Dr. Brown’s response to the safety question is quite different: “Data submitted by the company, Aqua Bounty, would have included animal studies to see if there was acute toxicity from the amount of growth hormone in the fish. (Since I have not seen the studies submitted, I cannot judge how good the data presented was.) Studies are submitted to examine what I would call immediate toxic effects. The FDA’s evaluations only promise ‘reasonable certainty of no harm.’ If humans could be affected by long-term, low-dose exposure to GE fish, studies submitted to the FDA are unlikely to detect this. Most scientists would argue that any growth hormone in the flesh of the fish would be destroyed by cooking. However, there could be other unknown effects of the genetic manipulation in the fish, so the long-term safety of eating GE fish (or other GE foods) is not known. The situation is similar to drug approvals.  Often, the side effects of drugs approved by the FDA do not become evident until five or more years of use by the population at large.”


When could GE salmon be in American supermarkets?


The company estimates that, after approval, it could take another 2 years for GE salmon to be ready for sale in supermarkets.


What labeling would be required so that consumers would know if they were purchasing GE salmon rather than regular salmon? 


Consumer groups, environmentalists, and others opposed to the sale of GE salmon told the FDA that it would be irresponsible not to label the modified fish as GE if it is approved for human consumption.  However, according to Dr. Regenstein, this requirement would be inconsistent with our current labeling laws.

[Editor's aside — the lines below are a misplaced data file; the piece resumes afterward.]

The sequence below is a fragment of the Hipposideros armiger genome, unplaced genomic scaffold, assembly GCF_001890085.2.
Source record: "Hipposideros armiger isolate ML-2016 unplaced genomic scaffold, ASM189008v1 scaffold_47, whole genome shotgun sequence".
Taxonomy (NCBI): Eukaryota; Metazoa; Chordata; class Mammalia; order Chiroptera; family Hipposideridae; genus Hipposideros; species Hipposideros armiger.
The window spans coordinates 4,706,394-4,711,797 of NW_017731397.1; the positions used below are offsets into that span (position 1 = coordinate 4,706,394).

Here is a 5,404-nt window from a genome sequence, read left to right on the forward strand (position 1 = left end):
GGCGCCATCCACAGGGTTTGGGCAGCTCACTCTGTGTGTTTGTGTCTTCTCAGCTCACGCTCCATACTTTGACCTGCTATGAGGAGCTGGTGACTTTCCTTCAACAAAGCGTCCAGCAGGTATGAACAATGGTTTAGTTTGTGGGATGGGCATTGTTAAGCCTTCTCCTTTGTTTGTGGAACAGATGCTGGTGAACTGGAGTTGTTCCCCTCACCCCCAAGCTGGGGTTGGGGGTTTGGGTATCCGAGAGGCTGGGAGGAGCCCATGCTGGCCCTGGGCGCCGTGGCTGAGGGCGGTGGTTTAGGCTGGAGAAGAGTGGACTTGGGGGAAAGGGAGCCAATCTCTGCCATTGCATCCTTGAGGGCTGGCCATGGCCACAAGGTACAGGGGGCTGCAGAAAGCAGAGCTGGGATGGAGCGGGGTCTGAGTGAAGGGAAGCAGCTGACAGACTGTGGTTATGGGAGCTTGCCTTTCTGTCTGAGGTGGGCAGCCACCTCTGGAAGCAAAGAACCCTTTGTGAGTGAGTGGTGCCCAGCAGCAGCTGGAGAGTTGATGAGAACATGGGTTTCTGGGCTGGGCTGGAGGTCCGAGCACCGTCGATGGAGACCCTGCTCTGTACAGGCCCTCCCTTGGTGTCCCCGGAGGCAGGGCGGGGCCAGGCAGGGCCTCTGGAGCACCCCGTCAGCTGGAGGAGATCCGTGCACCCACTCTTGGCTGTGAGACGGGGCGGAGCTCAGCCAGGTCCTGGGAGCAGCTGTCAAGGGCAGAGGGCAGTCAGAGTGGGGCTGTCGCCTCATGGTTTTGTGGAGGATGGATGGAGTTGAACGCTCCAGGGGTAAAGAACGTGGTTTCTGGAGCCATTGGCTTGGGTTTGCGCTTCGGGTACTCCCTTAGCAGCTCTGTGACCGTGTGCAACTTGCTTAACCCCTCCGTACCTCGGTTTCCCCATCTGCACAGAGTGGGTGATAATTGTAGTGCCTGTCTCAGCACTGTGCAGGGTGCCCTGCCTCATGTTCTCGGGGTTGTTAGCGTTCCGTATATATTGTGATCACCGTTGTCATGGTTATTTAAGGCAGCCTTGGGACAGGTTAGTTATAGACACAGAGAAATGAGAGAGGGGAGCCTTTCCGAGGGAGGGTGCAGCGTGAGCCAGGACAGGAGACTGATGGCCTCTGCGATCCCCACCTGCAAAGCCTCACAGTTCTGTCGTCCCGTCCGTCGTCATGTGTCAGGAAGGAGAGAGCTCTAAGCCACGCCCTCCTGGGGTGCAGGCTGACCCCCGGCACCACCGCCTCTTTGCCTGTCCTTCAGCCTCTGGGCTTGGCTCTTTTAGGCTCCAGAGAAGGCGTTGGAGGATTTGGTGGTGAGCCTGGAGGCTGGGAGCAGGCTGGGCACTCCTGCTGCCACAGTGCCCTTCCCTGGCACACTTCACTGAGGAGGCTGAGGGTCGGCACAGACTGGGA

* Triploid organisms have three sets of matched chromosomes. Humans are diploid – having two sets of matched chromosomes. Generally triploid organisms cannot breed with their diploid counterparts.


** Fry are the very small fish that hatch from the fertilized egg. They generally still have a yolk sac attached to their body.


Want to read about genetically engineered foods in general?  Click here.




Penn State College of Agricultural Sciences “A Consumer Guide to Genetically Engineered Salmon” by J. Lynne Brown (associate professor of food science) and Wei Qin (graduate student)


J. Lynne Brown, Ph.D., Penn State University, Dept. of Food Science


Joe Regenstein, Ph.D., Cornell University, Dept. of Food Science 


Boston.com Boston Globe  “Fish or frankenfish?  FDA weighs altered salmon”


dailyillini.com “UI prof: Genetically engineered salmon safe for human consumption”


physorg.com “Consumer groups push for label for modified salmon”


salmonnation.com “Genetically Engineered Salmon?”